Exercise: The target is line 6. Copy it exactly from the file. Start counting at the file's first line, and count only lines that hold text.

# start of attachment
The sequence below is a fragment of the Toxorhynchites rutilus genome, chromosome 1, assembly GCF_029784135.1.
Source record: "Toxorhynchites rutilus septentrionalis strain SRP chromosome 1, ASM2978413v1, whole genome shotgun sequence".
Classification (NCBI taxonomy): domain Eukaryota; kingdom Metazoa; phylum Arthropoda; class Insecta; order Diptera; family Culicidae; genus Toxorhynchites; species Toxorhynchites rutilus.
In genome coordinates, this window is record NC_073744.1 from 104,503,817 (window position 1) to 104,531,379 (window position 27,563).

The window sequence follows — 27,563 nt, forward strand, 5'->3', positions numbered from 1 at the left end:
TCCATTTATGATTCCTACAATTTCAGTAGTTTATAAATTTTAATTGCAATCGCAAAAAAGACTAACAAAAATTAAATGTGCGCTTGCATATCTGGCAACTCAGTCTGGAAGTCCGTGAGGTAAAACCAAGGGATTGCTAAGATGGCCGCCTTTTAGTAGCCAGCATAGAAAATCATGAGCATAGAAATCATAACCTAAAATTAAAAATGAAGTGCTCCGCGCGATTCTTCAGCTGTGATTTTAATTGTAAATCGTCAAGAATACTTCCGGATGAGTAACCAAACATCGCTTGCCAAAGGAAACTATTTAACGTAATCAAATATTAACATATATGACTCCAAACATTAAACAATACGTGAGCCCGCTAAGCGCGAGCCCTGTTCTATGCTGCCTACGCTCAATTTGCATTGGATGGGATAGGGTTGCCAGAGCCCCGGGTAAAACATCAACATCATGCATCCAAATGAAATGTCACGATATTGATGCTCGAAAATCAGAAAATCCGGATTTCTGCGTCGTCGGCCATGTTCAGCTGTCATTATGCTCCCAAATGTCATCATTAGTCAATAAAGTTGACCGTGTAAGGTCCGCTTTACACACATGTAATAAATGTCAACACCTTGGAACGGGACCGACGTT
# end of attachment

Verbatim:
TCCATTTATGATTCCTACAATTTCAGTAGTTTATAAATTTTAATTGCAATCGCAAAAAAGACTAACAAAAATTAAATGTGCGCTTGCATATCTGGCAACTCAGTCTGGAAGTCCGTGAGGTAAAACCAAGGGATTGCTAAGATGGCCGCCTTTTAGTAGCCAGCATAGAAAATCATGAGCATAGAAATCATAACCTAAAATTAAAAATGAAGTGCTCCGCGCGATTCTTCAGCTGTGATTTTAATTGTAAATCGTCAAGAATACTTCCGGATGAGTAACCAAACATCGCTTGCCAAAGGAAACTATTTAACGTAATCAAATATTAACATATATGACTCCAAACATTAAACAATACGTGAGCCCGCTAAGCGCGAGCCCTGTTCTATGCTGCCTACGCTCAATTTGCATTGGATGGGATAGGGTTGCCAGAGCCCCGGGTAAAACATCAACATCATGCATCCAAATGAAATGTCACGATATTGATGCTCGAAAATCAGAAAATCCGGATTTCTGCGTCGTCGGCCATGTTCAGCTGTCATTATGCTCCCAAATGTCATCATTAGTCAATAAAGTTGACCGTGTAAGGTCCGCTTTACACACATGTAATAAATGTCAACACCTTGGAACGGGACCGACGTT